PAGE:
September is National Suicide Prevention and Awareness Month. Dying by suicide is a tragedy for both the one who dies and the family and friends left behind. People who are grieving the death of a loved one to suicide need- you- to- be- their- support. Loss survivors grapple with complex feelings such as fear, grief, shame, and anger. Accept their feelings and provide support without criticism. Use sensitivity during holidays and anniversaries as these stir up memories of the lost loved one, and emphasize their absence. Use the lost loved one’s name when talking to survivors. This shows that you have not forgotten this important person, and can open the door for sharing.
To those who have had a suicide attempt…you can recover. It takes time to heal both physically and emotionally. Taking care of yourself is an important part of your recovery. Your “self-care” activities can be anything that makes you feel good about yourself. Don’t keep suicidal feelings to yourself. Talk to friends, call a therapist or go to a support group. Have a step-by-step plan ready for if/when you have thoughts of harming yourself. Work each step until you feel safe. Find a good counselor to help you with long-term strategies to work through the emotions and circumstances that led to your attempt.
If you are a young person thinking about self-harm, don’t be afraid to let your friends, family, or teachers know what you need help with. Make a safety plan to guide you through difficult moments and keep you safe. Remember that this feeling can be overcome. Family conflict, relationships, grades, sexual identity, and the loss of important people can seem impossible to deal with. But with support from others, you can. Evaluate the relationships in your life: Love and friendship are all about respect. Toxic or unhealthy relationships can negatively affect you. Whether you’re dating or building new friendships, remember your rights. If you’re being bullied, ask for help from a safe adult.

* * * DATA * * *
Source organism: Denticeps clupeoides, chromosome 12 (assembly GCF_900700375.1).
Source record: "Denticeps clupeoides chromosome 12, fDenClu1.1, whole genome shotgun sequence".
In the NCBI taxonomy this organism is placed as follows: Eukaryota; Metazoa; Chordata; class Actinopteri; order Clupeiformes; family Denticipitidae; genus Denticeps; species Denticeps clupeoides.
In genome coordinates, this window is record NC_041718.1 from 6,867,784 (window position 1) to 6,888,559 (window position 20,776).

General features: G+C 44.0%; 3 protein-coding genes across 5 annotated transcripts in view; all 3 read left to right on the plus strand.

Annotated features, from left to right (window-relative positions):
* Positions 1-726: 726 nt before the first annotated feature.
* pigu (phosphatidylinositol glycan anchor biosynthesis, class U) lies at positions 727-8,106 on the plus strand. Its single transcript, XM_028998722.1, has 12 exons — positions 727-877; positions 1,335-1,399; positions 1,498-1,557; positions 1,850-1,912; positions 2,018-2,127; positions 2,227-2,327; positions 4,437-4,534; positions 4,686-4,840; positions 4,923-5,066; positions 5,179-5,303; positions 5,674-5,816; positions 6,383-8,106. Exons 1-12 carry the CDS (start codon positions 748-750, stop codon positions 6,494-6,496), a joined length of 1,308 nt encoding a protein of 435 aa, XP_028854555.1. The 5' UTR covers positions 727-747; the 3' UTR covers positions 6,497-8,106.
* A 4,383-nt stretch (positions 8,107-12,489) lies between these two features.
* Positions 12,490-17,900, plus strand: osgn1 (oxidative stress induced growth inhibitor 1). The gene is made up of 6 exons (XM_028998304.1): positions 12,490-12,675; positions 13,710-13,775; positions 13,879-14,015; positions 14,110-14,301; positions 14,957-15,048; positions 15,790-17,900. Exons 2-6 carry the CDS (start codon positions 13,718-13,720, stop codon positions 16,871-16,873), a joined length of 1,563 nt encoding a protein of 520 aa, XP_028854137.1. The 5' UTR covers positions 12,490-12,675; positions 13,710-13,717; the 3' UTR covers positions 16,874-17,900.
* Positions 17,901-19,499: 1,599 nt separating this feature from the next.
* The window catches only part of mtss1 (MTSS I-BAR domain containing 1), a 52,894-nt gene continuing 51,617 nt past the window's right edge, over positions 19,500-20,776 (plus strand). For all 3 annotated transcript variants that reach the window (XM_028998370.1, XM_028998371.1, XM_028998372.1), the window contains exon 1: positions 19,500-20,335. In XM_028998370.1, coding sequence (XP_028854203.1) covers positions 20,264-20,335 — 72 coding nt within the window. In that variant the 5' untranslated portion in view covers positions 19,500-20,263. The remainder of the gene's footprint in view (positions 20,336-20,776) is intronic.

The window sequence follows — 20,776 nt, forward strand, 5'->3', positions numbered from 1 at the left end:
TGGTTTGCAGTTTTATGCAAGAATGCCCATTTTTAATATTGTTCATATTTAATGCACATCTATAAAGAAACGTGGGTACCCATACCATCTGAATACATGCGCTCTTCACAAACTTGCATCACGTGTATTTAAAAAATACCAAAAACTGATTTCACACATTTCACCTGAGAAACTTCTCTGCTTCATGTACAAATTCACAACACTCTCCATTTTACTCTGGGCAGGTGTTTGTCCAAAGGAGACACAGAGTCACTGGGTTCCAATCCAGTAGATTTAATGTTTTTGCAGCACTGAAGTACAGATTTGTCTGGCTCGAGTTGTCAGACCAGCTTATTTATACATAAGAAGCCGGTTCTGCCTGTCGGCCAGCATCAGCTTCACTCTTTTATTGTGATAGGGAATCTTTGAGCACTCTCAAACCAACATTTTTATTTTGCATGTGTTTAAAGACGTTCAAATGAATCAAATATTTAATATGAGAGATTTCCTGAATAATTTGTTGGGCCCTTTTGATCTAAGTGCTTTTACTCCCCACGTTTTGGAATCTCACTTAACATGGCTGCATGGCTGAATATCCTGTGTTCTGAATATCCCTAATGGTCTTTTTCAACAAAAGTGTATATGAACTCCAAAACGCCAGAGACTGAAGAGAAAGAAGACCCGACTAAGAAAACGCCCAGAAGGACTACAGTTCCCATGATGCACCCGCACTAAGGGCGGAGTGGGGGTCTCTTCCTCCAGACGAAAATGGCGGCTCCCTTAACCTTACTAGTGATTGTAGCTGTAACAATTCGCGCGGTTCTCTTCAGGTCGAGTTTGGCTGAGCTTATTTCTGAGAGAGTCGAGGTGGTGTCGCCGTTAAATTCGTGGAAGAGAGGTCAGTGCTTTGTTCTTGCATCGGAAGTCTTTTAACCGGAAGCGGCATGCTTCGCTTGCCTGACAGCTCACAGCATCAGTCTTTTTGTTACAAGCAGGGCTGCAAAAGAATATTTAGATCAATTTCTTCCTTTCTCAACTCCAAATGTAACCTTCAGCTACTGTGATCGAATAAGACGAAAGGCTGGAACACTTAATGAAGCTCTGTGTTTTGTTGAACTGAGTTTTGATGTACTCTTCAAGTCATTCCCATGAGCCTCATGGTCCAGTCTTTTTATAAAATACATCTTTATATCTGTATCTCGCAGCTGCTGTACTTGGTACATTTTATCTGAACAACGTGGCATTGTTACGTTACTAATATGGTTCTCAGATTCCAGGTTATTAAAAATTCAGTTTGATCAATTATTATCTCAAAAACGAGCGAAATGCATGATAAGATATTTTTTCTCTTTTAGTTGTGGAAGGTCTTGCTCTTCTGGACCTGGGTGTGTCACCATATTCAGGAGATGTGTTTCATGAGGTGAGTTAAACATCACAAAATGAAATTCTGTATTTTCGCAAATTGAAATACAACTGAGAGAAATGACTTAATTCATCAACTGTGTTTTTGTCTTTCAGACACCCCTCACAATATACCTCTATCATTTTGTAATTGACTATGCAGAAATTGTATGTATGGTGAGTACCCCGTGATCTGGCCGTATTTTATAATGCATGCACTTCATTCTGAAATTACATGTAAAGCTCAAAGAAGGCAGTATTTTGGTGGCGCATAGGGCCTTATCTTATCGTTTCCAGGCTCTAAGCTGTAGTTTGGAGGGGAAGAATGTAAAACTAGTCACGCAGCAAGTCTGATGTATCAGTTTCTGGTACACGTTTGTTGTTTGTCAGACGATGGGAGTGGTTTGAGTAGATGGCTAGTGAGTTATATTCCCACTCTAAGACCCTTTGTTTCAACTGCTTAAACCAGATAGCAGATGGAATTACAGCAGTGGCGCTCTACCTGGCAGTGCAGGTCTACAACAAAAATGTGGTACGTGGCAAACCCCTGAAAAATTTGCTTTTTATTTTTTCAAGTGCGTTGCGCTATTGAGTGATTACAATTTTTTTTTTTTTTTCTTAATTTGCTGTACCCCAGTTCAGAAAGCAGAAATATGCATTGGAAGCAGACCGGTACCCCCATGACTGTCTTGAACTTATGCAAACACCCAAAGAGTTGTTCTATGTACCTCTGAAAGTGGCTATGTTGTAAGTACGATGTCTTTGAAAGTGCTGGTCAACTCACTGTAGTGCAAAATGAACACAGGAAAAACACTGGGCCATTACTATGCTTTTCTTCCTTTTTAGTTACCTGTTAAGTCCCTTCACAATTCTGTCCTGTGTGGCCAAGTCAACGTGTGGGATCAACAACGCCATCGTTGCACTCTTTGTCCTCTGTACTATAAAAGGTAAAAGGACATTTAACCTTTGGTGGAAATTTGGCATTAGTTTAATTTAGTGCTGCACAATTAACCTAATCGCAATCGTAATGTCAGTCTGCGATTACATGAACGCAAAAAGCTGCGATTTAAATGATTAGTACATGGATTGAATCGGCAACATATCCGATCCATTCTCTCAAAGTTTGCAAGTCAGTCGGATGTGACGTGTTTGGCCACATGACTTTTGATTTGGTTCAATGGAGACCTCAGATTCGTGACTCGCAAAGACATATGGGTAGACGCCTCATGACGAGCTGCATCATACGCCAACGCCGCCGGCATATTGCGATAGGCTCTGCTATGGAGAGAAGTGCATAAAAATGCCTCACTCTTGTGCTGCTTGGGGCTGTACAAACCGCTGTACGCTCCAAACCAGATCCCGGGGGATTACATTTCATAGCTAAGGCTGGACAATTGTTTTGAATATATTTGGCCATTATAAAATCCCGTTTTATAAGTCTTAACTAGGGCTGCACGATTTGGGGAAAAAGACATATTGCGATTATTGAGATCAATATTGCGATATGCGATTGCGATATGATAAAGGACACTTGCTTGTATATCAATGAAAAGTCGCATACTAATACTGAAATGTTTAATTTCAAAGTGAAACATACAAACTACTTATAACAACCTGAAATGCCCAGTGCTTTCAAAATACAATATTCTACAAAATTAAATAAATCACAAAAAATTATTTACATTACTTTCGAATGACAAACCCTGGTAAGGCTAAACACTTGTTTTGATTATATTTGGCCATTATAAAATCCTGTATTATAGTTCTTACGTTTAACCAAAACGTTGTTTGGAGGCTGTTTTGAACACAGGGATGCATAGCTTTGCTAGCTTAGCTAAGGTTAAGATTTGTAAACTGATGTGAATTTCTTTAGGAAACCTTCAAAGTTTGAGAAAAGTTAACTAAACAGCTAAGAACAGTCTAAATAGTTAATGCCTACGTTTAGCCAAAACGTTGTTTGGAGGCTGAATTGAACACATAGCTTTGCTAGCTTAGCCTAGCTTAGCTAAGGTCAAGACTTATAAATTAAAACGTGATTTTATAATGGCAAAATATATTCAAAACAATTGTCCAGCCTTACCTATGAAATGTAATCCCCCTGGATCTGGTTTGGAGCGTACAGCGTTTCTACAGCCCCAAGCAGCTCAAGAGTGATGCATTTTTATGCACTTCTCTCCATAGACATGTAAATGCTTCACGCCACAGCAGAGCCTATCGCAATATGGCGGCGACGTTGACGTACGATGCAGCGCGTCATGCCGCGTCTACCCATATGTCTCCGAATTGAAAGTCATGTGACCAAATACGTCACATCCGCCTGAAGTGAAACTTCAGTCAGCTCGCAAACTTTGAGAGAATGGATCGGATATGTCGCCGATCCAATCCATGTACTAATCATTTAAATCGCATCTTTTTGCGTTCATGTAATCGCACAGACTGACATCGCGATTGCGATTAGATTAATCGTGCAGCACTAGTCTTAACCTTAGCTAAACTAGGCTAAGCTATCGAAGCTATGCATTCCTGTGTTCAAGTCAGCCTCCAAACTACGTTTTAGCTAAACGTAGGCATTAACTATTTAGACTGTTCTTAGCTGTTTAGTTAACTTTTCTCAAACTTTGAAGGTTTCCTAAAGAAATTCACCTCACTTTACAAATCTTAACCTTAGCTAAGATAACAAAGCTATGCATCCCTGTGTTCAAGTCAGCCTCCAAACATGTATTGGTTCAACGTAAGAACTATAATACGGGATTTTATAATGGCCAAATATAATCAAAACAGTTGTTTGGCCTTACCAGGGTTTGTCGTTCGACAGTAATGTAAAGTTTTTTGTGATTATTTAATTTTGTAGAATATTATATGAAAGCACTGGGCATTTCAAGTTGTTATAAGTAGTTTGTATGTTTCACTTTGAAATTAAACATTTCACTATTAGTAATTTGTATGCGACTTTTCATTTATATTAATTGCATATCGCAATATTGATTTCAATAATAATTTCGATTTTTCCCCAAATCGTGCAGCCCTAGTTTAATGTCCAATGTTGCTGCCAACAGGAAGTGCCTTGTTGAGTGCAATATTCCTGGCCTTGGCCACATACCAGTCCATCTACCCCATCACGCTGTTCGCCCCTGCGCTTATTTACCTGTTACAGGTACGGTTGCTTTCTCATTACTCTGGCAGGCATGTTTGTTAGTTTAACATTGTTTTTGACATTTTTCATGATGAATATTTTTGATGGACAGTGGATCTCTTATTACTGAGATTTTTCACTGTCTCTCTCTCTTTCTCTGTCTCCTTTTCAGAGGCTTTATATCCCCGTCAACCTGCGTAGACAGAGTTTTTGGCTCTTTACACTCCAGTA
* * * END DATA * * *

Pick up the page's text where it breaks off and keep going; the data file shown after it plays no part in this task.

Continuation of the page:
If someone discloses suicidal thoughts to you, take them seriously. This is not “just doing it for attention.” It is a cry for help. If your child, friend, or family member confides thoughts of suicide, believe them and get help. Listen with empathy and provide support. Often your friends or family will let you know if they are thinking about harming themselves. Other times, you may notice changes in behavior may show that someone is struggling. If your friend is considering suicide, don’t promise to keep it a secret. Tell him or her you can help, but you need to involve other people. Neither of you have to face this alone.
If you or someone you know is struggling with thoughts of suicide or death please know, there is help. Take that step to share your thoughts and feelings with someone you trust. Appleseed has caring staff available 24 hours a day, 7 days a week by calling our 24 Hour Crisis hotline at (419) 289-6111. You may also visit Suicidepreventionlifeline.org for more information.
Jerry Strausbaugh, EdD, LPCC-S
Executive Director, Appleseed Community Mental Health Center